Mind Body Soul
Mindfulness in the workplace
Taking care of yourself isn’t limited to just one area of life. Run a marathon every weekend but sustain yourself solely on junk food, and you’ll quickly peter out – at least for most people. Get the workouts and healthy food in, while ignoring piled-up stress and poor sleep, and you’re out of whack again.
Full-body health doesn’t rely on just one approach. Feeding your mind, body, and soul is a constant goal. Few of us get it right every day.
That’s why we asked several area experts for tips on how to make it a little bit easier to try.
- Mind: Read below to hear from Tina Abraham on mindfulness in the workplace.
- Body: Click here to jump into Amy Stewart’s workout routine.
- Soul: Click here to find your food balance with Sonia Kennedy.
TINA ABRAHAM, owner and founder of PURMINDFUL (purmindful.com), is a qualified mindfulness teacher, having taken a three-year MBSR Teacher Training Program at the University of Massachusetts Medical School as well as the Mindfulness in Schools Project course at Mindful Schools.
She opened PURMINDFUL in 2016, offering mindfulness classes to businesses and schools and coaching to individuals.
“We all experience some degree of tension in life, but excessive stress can take a toll on your body and mind,” Abraham says. “Mindfulness is a powerful tool that can help you manage the harmful effects of stress, anxiety, depression, and help you live a more joyful, aware life.”
In working with companies and employees about mindfulness in the workplace, what are some of the top stressors people seem to be dealing with?
Abraham: “Top stressors I see often are long hours, lack of control, heavy workload, and tight deadlines. Another that speaks out loud and clear is career ambiguity as it creates uncertainty in their jobs, which creates anxiety and a sense of helplessness.
Some of this shows up because we create storylines in our minds about how we are doing or what someone is thinking.
Solving this can be done in a couple of ways: First, it is important for the employee to ask themselves if the stories they are telling themselves are true, is it a fact? Ninety percent of the time it’s not a fact, it is our mind creating these narratives.
Another way is to have a discussion with your manager or supervisor asking for what you need – which, could be a weekly or monthly conversation letting them know how they are doing, which will help to confirm that their job is secure and what is expected of them. Communication is key in any situation and tends to alleviate fears that are involved in the workplace.”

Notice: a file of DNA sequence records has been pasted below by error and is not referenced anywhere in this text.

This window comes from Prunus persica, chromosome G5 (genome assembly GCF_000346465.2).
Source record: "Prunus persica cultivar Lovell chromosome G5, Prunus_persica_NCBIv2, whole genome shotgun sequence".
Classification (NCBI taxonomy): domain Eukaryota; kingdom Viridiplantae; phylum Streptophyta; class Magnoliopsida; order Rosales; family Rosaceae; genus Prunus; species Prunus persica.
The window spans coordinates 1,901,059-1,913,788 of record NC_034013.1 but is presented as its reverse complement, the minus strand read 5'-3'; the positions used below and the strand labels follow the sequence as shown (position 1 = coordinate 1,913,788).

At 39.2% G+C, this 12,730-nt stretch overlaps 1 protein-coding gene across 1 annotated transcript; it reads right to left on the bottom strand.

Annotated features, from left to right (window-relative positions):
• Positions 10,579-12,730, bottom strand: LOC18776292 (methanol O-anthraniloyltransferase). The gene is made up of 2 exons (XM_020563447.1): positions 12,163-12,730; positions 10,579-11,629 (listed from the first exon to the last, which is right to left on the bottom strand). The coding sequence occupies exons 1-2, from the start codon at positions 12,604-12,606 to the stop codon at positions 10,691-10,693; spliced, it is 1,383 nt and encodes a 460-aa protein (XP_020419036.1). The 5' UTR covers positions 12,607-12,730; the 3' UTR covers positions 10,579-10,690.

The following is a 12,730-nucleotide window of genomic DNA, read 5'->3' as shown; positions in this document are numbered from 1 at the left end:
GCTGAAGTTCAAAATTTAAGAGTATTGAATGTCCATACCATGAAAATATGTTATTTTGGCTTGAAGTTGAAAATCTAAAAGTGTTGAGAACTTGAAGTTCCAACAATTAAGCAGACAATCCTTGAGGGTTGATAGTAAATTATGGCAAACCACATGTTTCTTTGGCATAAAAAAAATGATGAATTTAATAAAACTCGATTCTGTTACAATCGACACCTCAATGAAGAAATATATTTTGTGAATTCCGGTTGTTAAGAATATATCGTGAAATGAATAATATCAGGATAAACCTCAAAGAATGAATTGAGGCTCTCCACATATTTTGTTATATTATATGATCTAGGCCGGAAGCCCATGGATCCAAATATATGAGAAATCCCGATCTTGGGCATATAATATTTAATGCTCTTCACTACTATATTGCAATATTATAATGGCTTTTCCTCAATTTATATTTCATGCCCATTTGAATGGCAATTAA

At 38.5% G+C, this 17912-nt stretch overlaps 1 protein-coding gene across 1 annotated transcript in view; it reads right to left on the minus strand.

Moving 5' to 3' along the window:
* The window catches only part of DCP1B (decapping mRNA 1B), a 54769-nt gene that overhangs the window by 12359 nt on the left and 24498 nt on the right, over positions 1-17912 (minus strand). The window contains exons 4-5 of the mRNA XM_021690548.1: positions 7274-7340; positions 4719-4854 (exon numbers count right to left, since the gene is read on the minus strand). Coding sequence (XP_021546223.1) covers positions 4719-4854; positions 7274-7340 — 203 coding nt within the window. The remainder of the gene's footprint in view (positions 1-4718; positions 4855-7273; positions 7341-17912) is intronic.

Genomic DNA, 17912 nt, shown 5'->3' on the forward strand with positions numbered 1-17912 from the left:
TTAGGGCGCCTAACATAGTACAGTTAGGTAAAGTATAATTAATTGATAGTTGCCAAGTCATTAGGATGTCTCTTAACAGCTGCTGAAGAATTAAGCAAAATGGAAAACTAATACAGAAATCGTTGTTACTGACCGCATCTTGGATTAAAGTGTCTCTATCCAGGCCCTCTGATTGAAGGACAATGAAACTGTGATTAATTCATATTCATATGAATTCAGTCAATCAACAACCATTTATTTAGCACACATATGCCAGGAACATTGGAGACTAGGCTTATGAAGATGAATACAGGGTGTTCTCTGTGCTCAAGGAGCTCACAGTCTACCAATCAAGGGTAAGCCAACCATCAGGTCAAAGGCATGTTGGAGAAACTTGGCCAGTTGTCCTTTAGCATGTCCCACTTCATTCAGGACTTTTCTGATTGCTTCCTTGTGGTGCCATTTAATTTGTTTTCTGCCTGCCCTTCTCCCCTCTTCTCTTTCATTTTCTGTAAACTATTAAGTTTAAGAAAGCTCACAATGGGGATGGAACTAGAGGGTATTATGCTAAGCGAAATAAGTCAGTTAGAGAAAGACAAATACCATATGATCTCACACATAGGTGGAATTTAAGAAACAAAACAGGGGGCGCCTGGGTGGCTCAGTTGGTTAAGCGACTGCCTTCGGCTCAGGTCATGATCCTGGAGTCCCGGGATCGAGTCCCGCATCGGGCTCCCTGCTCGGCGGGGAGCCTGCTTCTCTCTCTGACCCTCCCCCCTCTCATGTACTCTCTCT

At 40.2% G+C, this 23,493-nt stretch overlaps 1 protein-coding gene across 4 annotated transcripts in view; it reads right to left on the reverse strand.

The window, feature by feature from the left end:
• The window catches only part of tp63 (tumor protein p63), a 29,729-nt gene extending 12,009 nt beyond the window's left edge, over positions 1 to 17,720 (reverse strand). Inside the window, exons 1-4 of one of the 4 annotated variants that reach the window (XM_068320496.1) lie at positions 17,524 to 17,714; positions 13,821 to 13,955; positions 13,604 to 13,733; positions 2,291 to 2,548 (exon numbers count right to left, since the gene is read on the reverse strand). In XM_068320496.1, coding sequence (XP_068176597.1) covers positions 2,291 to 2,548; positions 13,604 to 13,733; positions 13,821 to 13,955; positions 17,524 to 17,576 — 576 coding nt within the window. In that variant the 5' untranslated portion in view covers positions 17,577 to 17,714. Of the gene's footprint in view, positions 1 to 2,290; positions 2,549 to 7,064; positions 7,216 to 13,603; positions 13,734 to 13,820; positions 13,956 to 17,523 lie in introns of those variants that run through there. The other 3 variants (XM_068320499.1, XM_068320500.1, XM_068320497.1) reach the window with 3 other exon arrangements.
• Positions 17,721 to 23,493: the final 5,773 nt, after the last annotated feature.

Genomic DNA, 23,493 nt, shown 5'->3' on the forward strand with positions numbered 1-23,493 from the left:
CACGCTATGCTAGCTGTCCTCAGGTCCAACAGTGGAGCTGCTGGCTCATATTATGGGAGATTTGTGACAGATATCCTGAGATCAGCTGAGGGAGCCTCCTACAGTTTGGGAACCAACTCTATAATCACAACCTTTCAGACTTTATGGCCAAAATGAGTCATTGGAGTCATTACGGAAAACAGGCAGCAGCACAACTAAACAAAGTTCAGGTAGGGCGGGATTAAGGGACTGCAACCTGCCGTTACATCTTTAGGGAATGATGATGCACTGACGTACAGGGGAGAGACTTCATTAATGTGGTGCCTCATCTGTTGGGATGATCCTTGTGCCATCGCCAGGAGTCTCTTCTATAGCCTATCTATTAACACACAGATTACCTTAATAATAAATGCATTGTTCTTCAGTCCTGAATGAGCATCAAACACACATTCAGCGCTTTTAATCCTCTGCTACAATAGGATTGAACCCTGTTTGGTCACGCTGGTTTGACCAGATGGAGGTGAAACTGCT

How have some of those changed or not during the past year of pandemic and remote working for many?
Abraham: “Stress is still prevalent during the pandemic, if anything it has increased and taken on a new flavor. Many people are experiencing burnout working from home. This is because their home is not just a place to ‘unwind’ any longer; it also is where they work, … and just to add to it, the experience of depression on top of the fear and anxiety that is typically present when facing stress at work. So, in essence, the mind is trying to take it all in and still be able to complete the workload, which leaves many exhausted mentally and physically.”
What’s the connection between stress reduction and a healthier, happy work environment?
Abraham: “It’s really important for companies to create a healthy workplace culture that’s conducive to creativity and productivity, and this equates to less absenteeism in the workplace and a healthier happier workforce.”
What tips can you share for reducing work stress?
Abraham: “For an acute situation, the first thing you should do is recognize that you are experiencing stress and observe yourself without judging, simply noticing what your experience is and what feelings are present – not what you are thinking. (For example,) my mind is racing, my chest feels contracted, my breath is shallow, I am feeling anxious.
Focus in on the breath and accept that this is what you are experiencing in this moment and know that it will shift, whether it is in five minutes, thirty minutes, or a couple of days.
We get hung up on thinking that when we experience difficult emotions that they will always be here, and this is not the case. So, if you can say to yourself ‘This too shall pass,’ it helps to alleviate some of the anxiety that can be wrapped around stress.
If you are living stress day in and day out, it’s important to do some self-care and self-compassion towards yourself, which can look like many things. Here are a few examples: exercise, eating healthy, quiet time, journaling, and meditation.
It is incredible how many people do not take time to just to do nothing, just to allow their mind to settle and watch all the thoughts that show up.
We need this time to let the pressure valve off. Instead, we pack in all our stressors, what we have to do, what we haven’t done, thinking of the past, the future, and then what will people think of me.
That is a heavy load to carry around every day. So, the idea is, can we just touch into all of those thoughts and allow them and recognize that the majority of them are just causing us more stress?
Can we label them as what they are? Just thoughts!”
Tina Abraham, who works with people on life coaching and with schools to help introduce mindfulness to kids, also shares tips about managing stress at home and for children and teens. To read those tips, visit this story at wilmamag.com/features/health.
To view more of photographer Megan Deitz’s work, go to megandeitz.com.
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